That sinking feeling

I’ve only had it once that wasn’t in a dream. Literally, that sinking feeling, when there’s water coming up past the floorboards inside the boat and despite the fact you know, really you know, that thanks to the mud that makes up a large part of the River Deben, your boat can only possibly sink about two feet at most, given the tide, some primeval part of your brain is screaming much louder than the rational part. And it’s screaming something you don’t want to hear.

“You’re going to die! Very soon! do something!”

I’d had my boat out of the water for several years. I bought it when it had been out for at least two. I worked on it, sanded it, varnished it, painted it, antifouled it, made it look what used to be called all shipshape and Bristol fashion, which doesn’t mean it looked like gigantic breasts because that would be too silly. What I couldn’t do anything about was the fact that it had been out of the water for years and it was a wooden boat. They dry out. The wood shrinks. And the gaps between the planks that make up the hull don’t. In fact, they do the opposite.

I’d told Everson’s boatyard, the one with the crane to put it in the slings on Monday and crane it into the water, leave it on the slip in the slings and I’d come down again on Tuesday to sail it away.

A friend took the day off work to come down on Monday with me to see what was happening. As it turned out, nothing was. The crane driver was off sick. Monday. Nothing to do with a hangover, obviously. It never was when staff went sick on Monday at my company, after all. Ever. Whatever the reason, the boat wasn’t in its sling and the sling wasn’t on the crane. Apparently, their phone had broken as well, as they hadn’t told me not to bother driving down there and wasting my time.

When I came back on Tuesday, without my friend who was going to crew, they hadn’t even bothered to start the crane up. When they eventually did get the boat into the water it leaked. A lot. It’s called ‘taking-up.’ It means the water flows pretty much uninterrupted through the gaps between the planks. This is why you put the boat in the water the day before you want it. Except the yard couldn’t be bothered to do that, or to tell me they hadn’t.

The pump worked. It had to.

It’s only about a mile down the Deben to Kyson’s Point. You turn 90 degrees West there and it’s about another much more winding mile to the mooring. I did it all under engine and everything, on this sunny day, seemed fine. The engine started up, the pump was pumping hard, no wind to speak of, it was just gone High Water and I had a new job starting the next day, teaching at a French summer school on the banks of the Stour, then starting a screenplay for Film Suffolk. Plus I had a lovely boat under me. Life was good.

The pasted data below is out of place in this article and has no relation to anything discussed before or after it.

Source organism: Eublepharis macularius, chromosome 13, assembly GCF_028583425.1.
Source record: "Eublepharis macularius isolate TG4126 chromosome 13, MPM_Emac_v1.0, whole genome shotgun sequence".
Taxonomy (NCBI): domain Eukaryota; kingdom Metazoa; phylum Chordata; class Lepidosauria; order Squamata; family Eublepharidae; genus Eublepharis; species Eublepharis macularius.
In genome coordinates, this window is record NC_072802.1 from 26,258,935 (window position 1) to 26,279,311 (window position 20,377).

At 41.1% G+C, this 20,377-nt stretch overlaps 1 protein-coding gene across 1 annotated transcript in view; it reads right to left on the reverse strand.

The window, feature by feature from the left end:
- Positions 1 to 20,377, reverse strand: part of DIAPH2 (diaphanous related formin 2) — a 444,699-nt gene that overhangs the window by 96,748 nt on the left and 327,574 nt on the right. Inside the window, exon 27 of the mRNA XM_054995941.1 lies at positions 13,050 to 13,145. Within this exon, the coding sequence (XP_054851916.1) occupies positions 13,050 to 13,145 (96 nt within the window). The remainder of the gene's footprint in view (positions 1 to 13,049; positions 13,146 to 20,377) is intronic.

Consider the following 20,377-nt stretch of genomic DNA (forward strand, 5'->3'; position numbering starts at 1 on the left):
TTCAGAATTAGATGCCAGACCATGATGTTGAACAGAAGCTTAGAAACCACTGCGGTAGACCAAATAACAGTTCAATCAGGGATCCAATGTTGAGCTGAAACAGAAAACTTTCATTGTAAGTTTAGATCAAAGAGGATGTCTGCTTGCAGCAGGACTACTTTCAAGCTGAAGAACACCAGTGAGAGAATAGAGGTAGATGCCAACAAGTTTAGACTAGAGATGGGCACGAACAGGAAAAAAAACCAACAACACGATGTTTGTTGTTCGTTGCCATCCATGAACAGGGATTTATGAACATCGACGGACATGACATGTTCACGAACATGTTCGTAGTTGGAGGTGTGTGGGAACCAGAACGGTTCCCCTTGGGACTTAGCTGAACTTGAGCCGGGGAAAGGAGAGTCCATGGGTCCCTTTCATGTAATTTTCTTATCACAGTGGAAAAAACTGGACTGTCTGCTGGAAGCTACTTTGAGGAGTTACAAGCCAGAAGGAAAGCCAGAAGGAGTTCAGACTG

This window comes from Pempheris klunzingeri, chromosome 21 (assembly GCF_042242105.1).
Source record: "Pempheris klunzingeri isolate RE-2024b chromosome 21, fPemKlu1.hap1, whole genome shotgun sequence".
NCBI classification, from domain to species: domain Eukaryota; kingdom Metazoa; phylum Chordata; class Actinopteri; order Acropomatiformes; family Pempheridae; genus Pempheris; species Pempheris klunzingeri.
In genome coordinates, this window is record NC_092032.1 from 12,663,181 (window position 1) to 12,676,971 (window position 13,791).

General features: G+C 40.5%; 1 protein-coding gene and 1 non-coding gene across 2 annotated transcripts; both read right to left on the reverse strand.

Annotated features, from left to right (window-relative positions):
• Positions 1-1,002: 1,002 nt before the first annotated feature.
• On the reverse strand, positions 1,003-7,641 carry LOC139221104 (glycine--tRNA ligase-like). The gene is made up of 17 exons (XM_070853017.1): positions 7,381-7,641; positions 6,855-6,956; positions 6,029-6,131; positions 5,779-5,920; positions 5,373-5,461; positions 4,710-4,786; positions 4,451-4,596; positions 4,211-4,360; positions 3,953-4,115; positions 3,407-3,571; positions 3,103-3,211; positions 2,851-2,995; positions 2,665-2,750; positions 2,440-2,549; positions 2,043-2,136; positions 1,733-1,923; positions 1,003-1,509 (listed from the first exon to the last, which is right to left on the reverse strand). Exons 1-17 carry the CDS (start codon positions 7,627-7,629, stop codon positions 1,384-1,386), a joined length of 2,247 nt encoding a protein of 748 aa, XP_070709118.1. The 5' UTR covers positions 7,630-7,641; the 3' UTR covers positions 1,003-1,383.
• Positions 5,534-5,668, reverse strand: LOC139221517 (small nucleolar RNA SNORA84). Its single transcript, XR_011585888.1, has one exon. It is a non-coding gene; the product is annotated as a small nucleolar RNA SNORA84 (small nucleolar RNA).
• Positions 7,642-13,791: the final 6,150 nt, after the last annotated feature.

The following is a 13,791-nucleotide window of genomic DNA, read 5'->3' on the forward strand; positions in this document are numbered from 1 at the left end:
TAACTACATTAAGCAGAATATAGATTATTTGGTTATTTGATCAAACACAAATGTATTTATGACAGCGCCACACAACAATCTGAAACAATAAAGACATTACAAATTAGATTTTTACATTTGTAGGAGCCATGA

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Life started to get less good when I got to the end of Martlesham Creek to find two things I hadn’t planned. First, the boat that was supposed to be out of my berth on the jetty was very much still in my berth on the jetty, and there wasn’t room for two. Second, and more immediately pressing, was the fact that the pump wasn’t keeping up with the inrush of water, as I saw when I looked down into the cabin and saw the floorboards floating. I did that because the odd noise I’d heard was an automatic lifejacket stowed under the seats had done what it was supposed to do when it was under water.

Don’t panic! Don’t panic!

Except I didn’t know what else to do. I’m in a rapidly drying-out channel, I can’t get onto my berth and the boat I’ve spent months making nice is sinking. It’s actually sinking. And I’m probably going to be drowned.

The fact I had a lifejacket on, the fact it could only sensibly have sunk about three feet at most, the fact that I could have stood on the cabin roof if it did without getting my sailing wellies wet, none of that came into my thoughts at all. The only thing that did was a primeval fear of drowning.

And of course, I didn’t drown. And nor did the boat actually sink, or not much more than it had, anyway. The boatyard owner told me to moor on the end of the jetty. When my voice was somewhere near a normal register I told him what was happening, so he told me to just point the boat at the bank and open the throttle. We’d sort it out later. Over there, between those two boats. I went for the gap, Fern softly stopped, we put some lines out fore and aft and that was pretty much that.

We got a big petrol-driven pump onboard and cleared her, then rigged a float so it would kick in if the water kept on coming in. From the streams of water visible under the cockpit floorboards that looked likely. I had to go to school so I couldn’t see Fern for about ten days after that. I ordered some caulking cotton and Stockholm tar but stopped short of buying proper caulking irons which was just as well, as Fern stopped leaking – sorry, taking-up – on the second day in her new berth, the yard told me. They’d checked. I’ve never caulked anything, then or since and never needed to.

I learned what a good boatyard I’d chosen, totally by accident, tucked away at the end of a forgotten creek in Suffolk. I learned that the tide goes out far and fast there too.

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Carl Bennett

Not born in a cross-fire hurricane because there is no such thing. Actually Stratford on Avon general hospital, since when Dorset, Wiltshire, compulsory London and currently Suffolk.

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